Not to be confused with Church Slavonic language.
Slavenoserbskij Magazin, 1768

Slavonic-Serbian (славяносербскій, slavyanoserbski), Slavo-Serbian, or Slaveno-Serbian (славено-сербскiй, slaveno-serbski, Serbian: славеносрпски/slavenosrpski) was a literary language used by the Serbs in the Habsburg Empire, mostly in what is now Vojvodina, from the mid-18th century to the first decades of the 19th century. It was a linguistic blend of Church Slavonic of the Russian recension, vernacular Serbian (Štokavian dialect), and Russian.


At the beginning of the 18th century, the literary language of the Serbs was the Serbian recension of Church Slavonic (also called Serbo-Slavonic), with centuries-old tradition.[1][2] After the Great Serb Migration of 1690, many Serbs left Ottoman-held territories and settled in southern areas of the Kingdom of Hungary in the Habsburg Empire, mostly in what is now Vojvodina. The Serbian Orthodox Church in these areas was in need of liturgical books, and the Serbian schools were in need of textbooks. The Habsburg court, however, did not allow the Serbs to establish their printing presses. The Serbian Church and schools received ample help in books and teachers from the Russian Empire. By the mid-18th century, Serbo-Slavonic had been mostly replaced with Russo-Slavonic (Russian recension of Church Slavonic) as the principal literary language of the Serbs.[3][4]

Around that time, laymen became more numerous and notable than monks and priests among active Serbian writers. The secular writers wanted their works to be closer to the general Serbian readership, but at the same time, most of them regarded Church Slavonic as more prestigious and elevated than the popular Serbian language. Church Slavonic was also identified with the Proto-Slavic language, and its use in literature was seen as the continuation of an ancient tradition. The writers began blending Russo-Slavonic, vernacular Serbian, and Russian, and the resulting mixed language is called Slavonic-Serbian. The first printed work in Slavonic-Serbian appeared in 1768, written by Zaharije Orfelin. Before that, a German–Slavonic-Serbian dictionary was composed in the 1730s. The blended language became dominant in secular Serbian literature and publications during the 1780s and 1790s.[5] At the beginning of the 19th century, it was severely attacked by Vuk Karadžić and his followers, whose reformatory efforts formed modern literary Serbian based on the popular language.[6] The last notable work in Slavonic-Serbian was published in 1825.[7]

Slavonic-Serbian was used in literary works, including prose and poetry, school textbooks, philological and theological works, popular scientific and practical books, and other kinds of publications. Various laws, decisions, and proclamations by the Habsburg authorities were printed in Slavonic-Serbian, in which also the first Serbian newspapers, Serbskija novini, appeared in 1791.[5] Other periodicals include Slaveno-serbskij Magazin (1768) and Slaveno-serbskija vědomosti (1792–94),[8] as well as the later Novine serbske iz carstvujuščega grada Vienne (1814-1817). A bidirectional German–Serbian dictionary (1791), with around 20,000 headwords in each direction, was composed by adapting a German–Russian dictionary into Slavonic-Serbian.[9]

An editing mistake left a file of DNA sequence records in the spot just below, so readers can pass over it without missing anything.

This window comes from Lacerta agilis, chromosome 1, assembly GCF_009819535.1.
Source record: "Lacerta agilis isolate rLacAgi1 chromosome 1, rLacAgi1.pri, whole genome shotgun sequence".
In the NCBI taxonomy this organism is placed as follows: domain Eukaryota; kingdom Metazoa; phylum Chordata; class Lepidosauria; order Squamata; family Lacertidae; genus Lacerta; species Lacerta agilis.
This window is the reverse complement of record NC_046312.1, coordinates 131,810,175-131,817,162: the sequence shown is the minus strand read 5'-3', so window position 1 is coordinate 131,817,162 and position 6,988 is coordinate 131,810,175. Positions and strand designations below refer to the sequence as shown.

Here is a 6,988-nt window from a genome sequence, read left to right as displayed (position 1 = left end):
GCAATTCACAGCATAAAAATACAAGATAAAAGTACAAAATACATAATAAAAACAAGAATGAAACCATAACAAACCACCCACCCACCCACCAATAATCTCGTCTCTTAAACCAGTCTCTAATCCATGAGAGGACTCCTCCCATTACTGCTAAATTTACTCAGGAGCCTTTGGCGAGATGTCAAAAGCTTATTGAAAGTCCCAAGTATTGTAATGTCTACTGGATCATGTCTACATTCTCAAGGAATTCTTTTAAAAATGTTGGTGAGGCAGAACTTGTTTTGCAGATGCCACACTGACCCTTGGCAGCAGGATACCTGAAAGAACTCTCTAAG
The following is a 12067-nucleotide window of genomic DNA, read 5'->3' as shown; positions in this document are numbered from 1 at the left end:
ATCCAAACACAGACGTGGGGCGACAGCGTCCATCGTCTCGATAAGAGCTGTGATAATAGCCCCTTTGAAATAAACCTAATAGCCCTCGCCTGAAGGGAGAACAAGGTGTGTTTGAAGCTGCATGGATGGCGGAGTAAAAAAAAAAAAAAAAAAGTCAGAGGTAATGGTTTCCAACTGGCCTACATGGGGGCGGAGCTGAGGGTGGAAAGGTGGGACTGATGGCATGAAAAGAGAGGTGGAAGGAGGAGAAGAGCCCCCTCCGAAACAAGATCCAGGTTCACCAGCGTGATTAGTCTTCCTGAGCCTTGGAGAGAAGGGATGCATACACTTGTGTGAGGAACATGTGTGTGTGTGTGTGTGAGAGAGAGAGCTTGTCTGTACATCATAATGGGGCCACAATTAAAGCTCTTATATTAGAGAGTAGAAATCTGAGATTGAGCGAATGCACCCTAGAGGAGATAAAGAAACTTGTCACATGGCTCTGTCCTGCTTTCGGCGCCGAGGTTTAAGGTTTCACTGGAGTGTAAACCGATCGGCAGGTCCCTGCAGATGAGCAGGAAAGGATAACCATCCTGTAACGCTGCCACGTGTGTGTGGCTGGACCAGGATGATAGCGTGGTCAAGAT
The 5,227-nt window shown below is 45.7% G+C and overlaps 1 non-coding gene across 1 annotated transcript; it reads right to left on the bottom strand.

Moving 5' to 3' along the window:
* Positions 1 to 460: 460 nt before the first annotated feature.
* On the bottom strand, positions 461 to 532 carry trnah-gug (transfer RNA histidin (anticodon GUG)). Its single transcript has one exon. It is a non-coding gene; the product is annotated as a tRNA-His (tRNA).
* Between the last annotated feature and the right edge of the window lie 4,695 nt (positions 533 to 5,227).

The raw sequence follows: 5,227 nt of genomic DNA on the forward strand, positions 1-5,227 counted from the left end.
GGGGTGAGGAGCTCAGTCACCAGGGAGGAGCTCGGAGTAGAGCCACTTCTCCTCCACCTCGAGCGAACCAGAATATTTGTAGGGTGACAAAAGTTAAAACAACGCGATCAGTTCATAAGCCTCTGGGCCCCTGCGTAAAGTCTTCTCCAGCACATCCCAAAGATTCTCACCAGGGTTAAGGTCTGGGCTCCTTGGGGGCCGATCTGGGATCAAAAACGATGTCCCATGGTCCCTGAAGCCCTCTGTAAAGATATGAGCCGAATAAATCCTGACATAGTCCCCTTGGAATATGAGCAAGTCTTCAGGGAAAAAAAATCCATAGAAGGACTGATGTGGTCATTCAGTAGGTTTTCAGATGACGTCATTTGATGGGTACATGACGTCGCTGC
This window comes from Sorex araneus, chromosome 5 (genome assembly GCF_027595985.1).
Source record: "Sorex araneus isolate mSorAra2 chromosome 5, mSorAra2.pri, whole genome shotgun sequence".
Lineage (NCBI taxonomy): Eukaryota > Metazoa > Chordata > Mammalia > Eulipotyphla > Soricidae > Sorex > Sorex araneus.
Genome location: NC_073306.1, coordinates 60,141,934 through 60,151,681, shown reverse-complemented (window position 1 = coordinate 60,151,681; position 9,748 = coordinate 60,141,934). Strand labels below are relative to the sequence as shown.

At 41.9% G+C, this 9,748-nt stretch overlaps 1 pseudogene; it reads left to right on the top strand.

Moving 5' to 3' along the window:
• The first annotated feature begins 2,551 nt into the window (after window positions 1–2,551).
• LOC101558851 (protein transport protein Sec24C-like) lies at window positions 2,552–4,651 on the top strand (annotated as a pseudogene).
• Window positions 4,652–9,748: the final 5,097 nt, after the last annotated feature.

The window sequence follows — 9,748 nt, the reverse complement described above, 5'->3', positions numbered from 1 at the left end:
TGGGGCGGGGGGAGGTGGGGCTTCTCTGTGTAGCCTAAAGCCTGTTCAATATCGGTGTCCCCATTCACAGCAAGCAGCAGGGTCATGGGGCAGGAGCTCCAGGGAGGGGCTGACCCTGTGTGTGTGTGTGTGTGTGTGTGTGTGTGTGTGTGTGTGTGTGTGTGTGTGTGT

Slavonic-Serbian texts exhibit lexical, phonological, morphological, and syntactical blending of Russo-Slavonic, vernacular Serbian, and, to a lesser degree, Russian; hybrid words are common. There are no definite rules determining how to combine elements from these languages. It mostly depends on the writer's linguistic attitude and the subject he writes about. So, in an Italian grammar written by Vikentije Ljuština, objects of everyday use are usually referred to by their Serbian names, while Russo-Slavonic names are used for religious holidays. During the short existence of Slavonic-Serbian, some forms became more or less standard, and the share of vernacular Serbian elements grew in it.[10] Some authors argue that the application of Russo-Slavonic, Serbian, and Russian elements in a given work was regulated by stylistic conventions.[11] In an individual sentence, the word stems or affixes could be either predominantly Serbian, or predominantly Russo-Slavonic, or combined in any other ratio. A sentence in the newspapers Slaveno-serbskija vědomosti, written by Stefan Novaković, is an example of elements from both languages being equally used, regarding both stems and affixes:[6]

Slavonic-Serbian Transliteration Translation
Честь имамъ всѣмъ Высокопочитаемымъ Читателемъ обявити, да безъ сваке сумнѣ намѣренъ есамъ, ону достохвалну и цѣлому Сербскому Роду преполезну ИСТОРИЮ СЕРБСКУ, от коесамъ цѣло оглавленïе давно сообщïо, печатати. Čest' imam vsěm Vysokopočitaemym Čitatelem objaviti, da bez svake sumně naměren esam, onu dostohvalnu i cělomu Serbskomu Rodu prepoleznu ISTORIJU SERBSKU, ot koesam cělo oglavlenie davno soobštio, pečatati. I have the honour to announce to all Revered Readers that I am, without any doubt, intent on printing that praiseworthy and to all Serbian People valuable SERBIAN HISTORY, a whole chapter of which I have published long ago.


  1. Albin 1970, p. 484
  2. Ivić 1998, pp. 105–6
  3. Ivić 1998, pp. 116–19
  4. Paxton 1981, pp. 107–9
  5. 1 2 Ivić 1998, pp. 129–33
  6. 1 2 Albin 1970, pp. 489–91
  7. Ivić 1998, p. 194
  8. "Slavenosrpski jezik", Croatian Encyclopedia (in Croatian), Leksikografski zavod Miroslav Krleža, 1999–2009
  9. Gudkov 1993, pp. 79–81
  10. Ivić 1998, pp. 134–35
  11. Ivanova 2010, p. 259


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